After each assignment, you could either have someone collect them, or leave them in the pocket for the end of the day.  If you waited until the end of the day, this still worked great because I'd start with the assignment that was last turned in, collect them in order, write down what was missing...and it was all in alphabetical order!

Third, it was much more neat, streamlined, and tidy.  I was always a teacher who struggled with being tidy with my papers, and I wanted to be a good model for the students.  This was a huge help!

If you're looking for a pocket chart like that one (I actually received mine from Highlights magazine as a gift for participating in their classroom program) there is one on Amazon just like it here: Learning Resources Organization Station Chart.  (I am currently not an affiliate, so I'm not making anything off of this suggestion!)  Also, those cute little circle cut outs with their numbers can be found here in my TpT store!  I used these suckers for everything...even their cubbies!

However, if you prefer to have a little bit bigger pockets (that can also hold file folders, I could suggestion this one on  Amazon called Organization Center Pocket Chart.

But wait...what about after grading?  How did I get those papers back to the students to take home?  

Well, all the schools I've worked at have "take home folders."  This was a weekly communication method to send home important information and grades to the parents. So, it was important that I had a way to collect all of the papers for one student so that stuffing the folders was a breeze!  

(Note that my portable box got damaged during a move, and so I had to show my file folders in my crate - which can also be used!)

The easiest method I found was using a portable file box (one with a lid and a handle) and multicolored hanging folders that I numbered with the student numbers.  After grading a stack of assignments (that were in order, thanks to my pocket chart), I simply dropped them one by one from front to back into my hanging file folders.  By the time I stuffed folders for the week, I could simply start with student #1's folder, grab everything in their folder, and stuff it into their folder.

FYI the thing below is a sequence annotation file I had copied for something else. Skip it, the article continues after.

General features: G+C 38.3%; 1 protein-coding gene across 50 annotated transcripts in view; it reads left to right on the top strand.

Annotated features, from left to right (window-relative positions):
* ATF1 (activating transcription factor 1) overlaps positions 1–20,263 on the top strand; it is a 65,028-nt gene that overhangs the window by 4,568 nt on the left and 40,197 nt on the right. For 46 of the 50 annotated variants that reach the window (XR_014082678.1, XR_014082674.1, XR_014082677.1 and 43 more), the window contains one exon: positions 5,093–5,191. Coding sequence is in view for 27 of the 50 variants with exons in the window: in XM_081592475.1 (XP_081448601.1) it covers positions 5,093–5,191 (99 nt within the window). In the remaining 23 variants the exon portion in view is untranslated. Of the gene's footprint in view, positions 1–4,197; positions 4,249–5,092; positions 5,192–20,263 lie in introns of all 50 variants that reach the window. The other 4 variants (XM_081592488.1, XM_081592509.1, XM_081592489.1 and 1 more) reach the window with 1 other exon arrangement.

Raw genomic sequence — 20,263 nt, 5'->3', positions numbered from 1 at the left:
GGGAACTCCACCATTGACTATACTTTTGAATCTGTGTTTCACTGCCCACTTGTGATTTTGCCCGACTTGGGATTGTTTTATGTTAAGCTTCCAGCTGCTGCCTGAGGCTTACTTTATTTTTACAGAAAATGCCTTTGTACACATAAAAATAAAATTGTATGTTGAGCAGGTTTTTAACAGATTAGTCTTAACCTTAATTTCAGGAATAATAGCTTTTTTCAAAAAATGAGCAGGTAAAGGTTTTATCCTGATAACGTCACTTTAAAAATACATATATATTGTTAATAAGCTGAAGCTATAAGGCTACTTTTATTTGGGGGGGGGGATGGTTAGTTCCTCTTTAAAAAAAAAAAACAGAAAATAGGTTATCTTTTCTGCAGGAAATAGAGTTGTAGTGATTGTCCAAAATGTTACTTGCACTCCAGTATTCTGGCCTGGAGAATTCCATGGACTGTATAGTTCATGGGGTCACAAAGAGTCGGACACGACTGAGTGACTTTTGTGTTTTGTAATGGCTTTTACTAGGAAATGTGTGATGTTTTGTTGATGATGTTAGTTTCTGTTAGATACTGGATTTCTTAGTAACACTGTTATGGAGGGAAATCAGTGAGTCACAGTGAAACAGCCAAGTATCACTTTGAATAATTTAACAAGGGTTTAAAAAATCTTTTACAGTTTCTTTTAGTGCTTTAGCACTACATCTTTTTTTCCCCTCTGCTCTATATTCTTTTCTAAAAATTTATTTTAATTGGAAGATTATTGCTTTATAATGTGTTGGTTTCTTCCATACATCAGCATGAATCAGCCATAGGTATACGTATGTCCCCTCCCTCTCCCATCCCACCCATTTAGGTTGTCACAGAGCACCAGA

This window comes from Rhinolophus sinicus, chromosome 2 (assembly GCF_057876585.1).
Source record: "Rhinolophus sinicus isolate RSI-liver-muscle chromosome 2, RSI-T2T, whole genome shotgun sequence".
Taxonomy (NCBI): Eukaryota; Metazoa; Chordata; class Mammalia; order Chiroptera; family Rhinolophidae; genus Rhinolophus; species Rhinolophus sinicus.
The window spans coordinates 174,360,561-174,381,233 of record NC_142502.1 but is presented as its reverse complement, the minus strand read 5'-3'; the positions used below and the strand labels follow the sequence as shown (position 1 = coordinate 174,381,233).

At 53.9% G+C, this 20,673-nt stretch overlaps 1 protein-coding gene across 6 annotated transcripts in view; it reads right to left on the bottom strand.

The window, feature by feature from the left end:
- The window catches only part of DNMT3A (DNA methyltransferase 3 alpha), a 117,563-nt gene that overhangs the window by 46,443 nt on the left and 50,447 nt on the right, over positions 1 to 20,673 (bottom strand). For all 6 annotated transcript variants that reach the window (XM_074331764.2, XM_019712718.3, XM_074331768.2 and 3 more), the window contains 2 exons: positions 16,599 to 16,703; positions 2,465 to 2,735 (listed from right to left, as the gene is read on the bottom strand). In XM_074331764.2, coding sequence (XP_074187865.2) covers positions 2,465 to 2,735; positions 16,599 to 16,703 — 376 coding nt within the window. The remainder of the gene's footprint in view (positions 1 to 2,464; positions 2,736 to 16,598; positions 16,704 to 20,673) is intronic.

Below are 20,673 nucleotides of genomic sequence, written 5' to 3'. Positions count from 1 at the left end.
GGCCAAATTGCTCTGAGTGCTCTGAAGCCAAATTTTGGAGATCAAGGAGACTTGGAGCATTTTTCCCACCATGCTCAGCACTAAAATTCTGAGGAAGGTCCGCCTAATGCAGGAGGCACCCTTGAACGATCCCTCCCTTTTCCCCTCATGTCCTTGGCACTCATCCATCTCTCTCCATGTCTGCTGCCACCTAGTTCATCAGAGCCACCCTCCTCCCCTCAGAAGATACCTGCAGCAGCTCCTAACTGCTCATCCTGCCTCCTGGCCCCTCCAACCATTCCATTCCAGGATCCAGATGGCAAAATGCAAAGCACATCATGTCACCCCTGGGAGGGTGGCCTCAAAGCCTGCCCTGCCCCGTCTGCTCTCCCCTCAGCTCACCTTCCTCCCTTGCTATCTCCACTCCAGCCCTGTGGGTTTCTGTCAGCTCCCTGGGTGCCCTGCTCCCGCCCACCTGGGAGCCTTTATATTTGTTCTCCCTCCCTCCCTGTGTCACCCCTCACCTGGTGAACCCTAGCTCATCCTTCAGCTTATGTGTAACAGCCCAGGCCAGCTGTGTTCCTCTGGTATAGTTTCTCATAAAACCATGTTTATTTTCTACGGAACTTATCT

But wait...what about any papers that needed to be signed?  Well, as I filed away my graded papers, if the student had to get a paper signed (for me this was anything lower than a C), I stamped it with "Please Sign" on the top.  As I filed my papers, if it had this stamp, I simply filed it vertically so it stuck up out of the top of that student's folder.

That way, when it came time to stuff folders, I could grab the "Please Sign" paper(s) that stuck up (if they had any) and put those on the "please return" side, while everything else went into the "keep at home" side.   (For those of you who do this, I have a method for being sure those papers come back, and I'm going to share that in an upcoming blog post about take-home folders!)

Another reason I loved this file box was because of the portability!  If I had a ton of things to grade, I could take my paper clipped stacks of assignments, place them in one of the unused folders in the back, and take the entire thing with me.  It even held my grade book, my stamps, and my pouch of pens/highlighters. 

Mine was similar to this one by Sterilite, but this one by Oxford works as well and is a little cheaper! As for the folders, it helped me to have a repeating color pattern so the folders didn't look too similar.  My set is similar to these by Amazon Basics.  There are tons of color varieties around if you look!

I hope that if you are struggling with keeping up with student work from turn in, to grading, to returning in folders that this post helped you out!  The best thing to do is find a system that sounds like a winner for you and try to implement it as early in the year as you can to keep the students responsible for turning in their work where it belongs! 

Let me know if you have any questions and best of luck as you begin your new school year!


Monday, March 13, 2017

What'cha Workin' On?

Hey everyone!

As you can see, the blog has had it's "redesign" and I'm still working on making it match my store and Facebook so you might see some changes there too.

In the mean time, I wanted to give you a little update on what I've been working on:

One of my latest projects (posted) was the Plant Life Cycle products and bundle including my own personal set up for growing plants in your classroom without having to buy one of the expensive "plant kits."  Thanks to some items around your house (or the dollar store...or Amazon) it can be pretty simple.  I've included links to help if you want to purchase items (including the seeds) from Amazon.  However, the items are simple and cheap and you might already have them in your closet at school!

I also wanted to let you know that after many requests I will be working on the 5th grade version of my Common Core Math series.  It will include presentations, assessments, activities, interactive notebooks, and vocabulary just like my 4th grade products.

Also, be sure to follow me on Facebook because I'm hoping to do another giveaway to celebrate hitting 1,100 followers on TpT!   Stay tuned, because I'm planning a lot more blogging, and that means more fun and giveaways!

Thanks again for visiting...cheers!